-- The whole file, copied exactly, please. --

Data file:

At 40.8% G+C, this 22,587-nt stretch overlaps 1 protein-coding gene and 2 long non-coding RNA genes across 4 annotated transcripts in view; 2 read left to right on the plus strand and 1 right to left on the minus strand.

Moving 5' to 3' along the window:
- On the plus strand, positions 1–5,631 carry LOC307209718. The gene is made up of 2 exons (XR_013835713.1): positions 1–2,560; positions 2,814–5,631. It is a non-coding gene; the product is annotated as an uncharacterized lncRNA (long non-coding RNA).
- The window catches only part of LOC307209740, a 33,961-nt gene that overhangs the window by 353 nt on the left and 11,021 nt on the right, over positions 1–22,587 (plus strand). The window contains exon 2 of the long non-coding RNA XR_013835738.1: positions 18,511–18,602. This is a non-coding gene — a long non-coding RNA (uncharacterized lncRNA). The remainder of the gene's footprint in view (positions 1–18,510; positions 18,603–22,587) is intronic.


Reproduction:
At 40.8% G+C, this 22,587-nt stretch overlaps 1 protein-coding gene and 2 long non-coding RNA genes across 4 annotated transcripts in view; 2 read left to right on the plus strand and 1 right to left on the minus strand.

Moving 5' to 3' along the window:
- On the plus strand, positions 1–5,631 carry LOC307209718. The gene is made up of 2 exons (XR_013835713.1): positions 1–2,560; positions 2,814–5,631. It is a non-coding gene; the product is annotated as an uncharacterized lncRNA (long non-coding RNA).
- The window catches only part of LOC307209740, a 33,961-nt gene that overhangs the window by 353 nt on the left and 11,021 nt on the right, over positions 1–22,587 (plus strand). The window contains exon 2 of the long non-coding RNA XR_013835738.1: positions 18,511–18,602. This is a non-coding gene — a long non-coding RNA (uncharacterized lncRNA). The remainder of the gene's footprint in view (positions 1–18,510; positions 18,603–22,587) is intronic.